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Happy Thanksgiving

If you've been traveling this Thanksgiving, I hope you've arrived safely. Tomorrow, it will be time to eat.

This is a holiday that for better or worse has come to revolve around food. Perhaps we can take this opportunity to think about where our food comes from and how it's produced.

At Thanksgiving, we celebrate the food we eat. The cornucopia on our dining tables is the unifying force that brings family and friends from hundreds of miles away to partake of the delectable feast.

But unlike our pioneer ancestors who relied on their own crops and livestock, most Americans today see food as mere commodities, without any personal connection more compelling than patrolling the aisles of the supermarket.

We're fortunate that we all don't have to be farmers or hunters anymore. Some of us enjoy these activities more than others do, and some of us probably just aren't very good at them. But the fact that we buy our food in a grocery store doesn't mean that food is nothing but a commodity. If it were, then there would be no grounds for arguing that locally-produced food, grown by real farmers and not by machines or agricultural laborers, should be privileged in any way over mass-produced industrial food products that embody the corporate ideals of efficiency at the expense of the ideals of taste, variety, and health.

But there are in fact such grounds. Political, social, ecological, spiritual, ethical, and biological grounds exist for the argument that the corporate methods of food production may not be ideal.

Unfortunately, not all the news is positive. Over the past five years, the closure of several regional food processing plants has left area food growers with few options for selling their produce. Small farms struggle with high labor costs and stiff out-of-state and foreign competition.

The farmer's share of the food dollar has slipped from 37 cents in 1980 to less than 19 cents today, making farmers twice as likely to live in poverty as the general population and resulting in a 20 percent decrease in the number of Lane County acres in crop production between 1989 and 1999.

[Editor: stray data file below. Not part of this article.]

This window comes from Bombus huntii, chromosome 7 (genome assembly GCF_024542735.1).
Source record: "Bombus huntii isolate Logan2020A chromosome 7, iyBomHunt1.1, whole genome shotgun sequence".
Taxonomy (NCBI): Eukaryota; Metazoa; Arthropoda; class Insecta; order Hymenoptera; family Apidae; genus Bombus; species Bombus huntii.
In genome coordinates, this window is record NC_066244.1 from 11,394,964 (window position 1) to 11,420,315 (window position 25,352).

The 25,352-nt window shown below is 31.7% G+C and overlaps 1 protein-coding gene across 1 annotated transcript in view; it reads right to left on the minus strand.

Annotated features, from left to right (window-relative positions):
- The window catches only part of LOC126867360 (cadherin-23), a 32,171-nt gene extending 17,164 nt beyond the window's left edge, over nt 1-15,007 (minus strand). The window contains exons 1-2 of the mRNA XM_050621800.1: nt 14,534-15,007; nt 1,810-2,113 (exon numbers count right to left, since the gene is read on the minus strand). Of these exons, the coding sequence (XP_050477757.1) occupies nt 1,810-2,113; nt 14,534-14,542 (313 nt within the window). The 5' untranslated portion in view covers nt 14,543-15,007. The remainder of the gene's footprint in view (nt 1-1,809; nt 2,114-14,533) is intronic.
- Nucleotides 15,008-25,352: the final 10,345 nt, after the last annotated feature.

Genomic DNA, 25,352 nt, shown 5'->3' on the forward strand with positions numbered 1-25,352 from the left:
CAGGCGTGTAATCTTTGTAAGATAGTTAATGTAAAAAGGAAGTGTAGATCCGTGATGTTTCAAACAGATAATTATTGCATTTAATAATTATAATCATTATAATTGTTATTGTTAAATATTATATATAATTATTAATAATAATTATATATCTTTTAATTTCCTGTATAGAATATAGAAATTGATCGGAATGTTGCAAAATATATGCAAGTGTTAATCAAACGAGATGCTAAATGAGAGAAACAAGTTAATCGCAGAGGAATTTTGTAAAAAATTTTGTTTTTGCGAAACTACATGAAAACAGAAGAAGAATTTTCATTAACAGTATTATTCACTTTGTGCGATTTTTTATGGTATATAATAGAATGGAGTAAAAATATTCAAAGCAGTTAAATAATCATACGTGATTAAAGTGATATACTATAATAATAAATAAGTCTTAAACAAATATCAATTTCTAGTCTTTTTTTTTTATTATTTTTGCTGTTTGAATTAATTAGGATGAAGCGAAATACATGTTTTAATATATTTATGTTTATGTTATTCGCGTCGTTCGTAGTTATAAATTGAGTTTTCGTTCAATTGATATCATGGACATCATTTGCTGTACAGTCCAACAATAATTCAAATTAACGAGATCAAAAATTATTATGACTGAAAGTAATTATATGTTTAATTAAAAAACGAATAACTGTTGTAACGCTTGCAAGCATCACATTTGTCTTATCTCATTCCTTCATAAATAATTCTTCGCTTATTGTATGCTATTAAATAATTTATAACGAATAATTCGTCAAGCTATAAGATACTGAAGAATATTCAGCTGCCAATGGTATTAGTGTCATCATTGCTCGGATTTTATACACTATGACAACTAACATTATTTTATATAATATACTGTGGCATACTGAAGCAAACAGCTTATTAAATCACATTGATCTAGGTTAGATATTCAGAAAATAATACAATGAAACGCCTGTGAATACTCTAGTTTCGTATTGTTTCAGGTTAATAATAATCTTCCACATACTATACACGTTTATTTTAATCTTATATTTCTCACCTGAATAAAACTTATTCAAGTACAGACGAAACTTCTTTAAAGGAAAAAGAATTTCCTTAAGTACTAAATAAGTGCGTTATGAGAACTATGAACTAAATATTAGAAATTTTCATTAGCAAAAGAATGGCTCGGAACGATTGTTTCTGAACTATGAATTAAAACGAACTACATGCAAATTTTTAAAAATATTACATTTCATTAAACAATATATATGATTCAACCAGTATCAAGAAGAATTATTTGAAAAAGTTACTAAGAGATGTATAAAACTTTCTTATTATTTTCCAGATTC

Even worse, only 2 percent of America's children meet all the recommendations of the U.S. Department of Agriculture's food pyramid. Incredibly, one of every three Lane County children is at risk of hunger!

When food becomes just another commodity, it can be outsourced, imported, and centralized just like every other "consumer good." When farming becomes "agricultural production," we can start to think of it as a "growth industry" (no pun intended) or as an economic dud in the mode of the American steel industry. The land we farm and the food we eat are subjected to the same speculative uncertainty as every other commodity in the global economy.

This may not be so bad for widgets, but food may be different. We don't build holidays around a widget. We don't gather with family around the holiday widget and give thanks for all we have.

The Pilgrims celebrated with food because food is a special thing. We ought to think about whether treating it as if it were just another commodity might not be the best decision we could make.

[You might be wondering, what's the point? How else should I think about food? Well, it's late, and I'm going to bed, so you're on your own. Turns off light, shuffles away from desk . . . "yeah, yeah, happy Thanksgiving! I'm hungry."]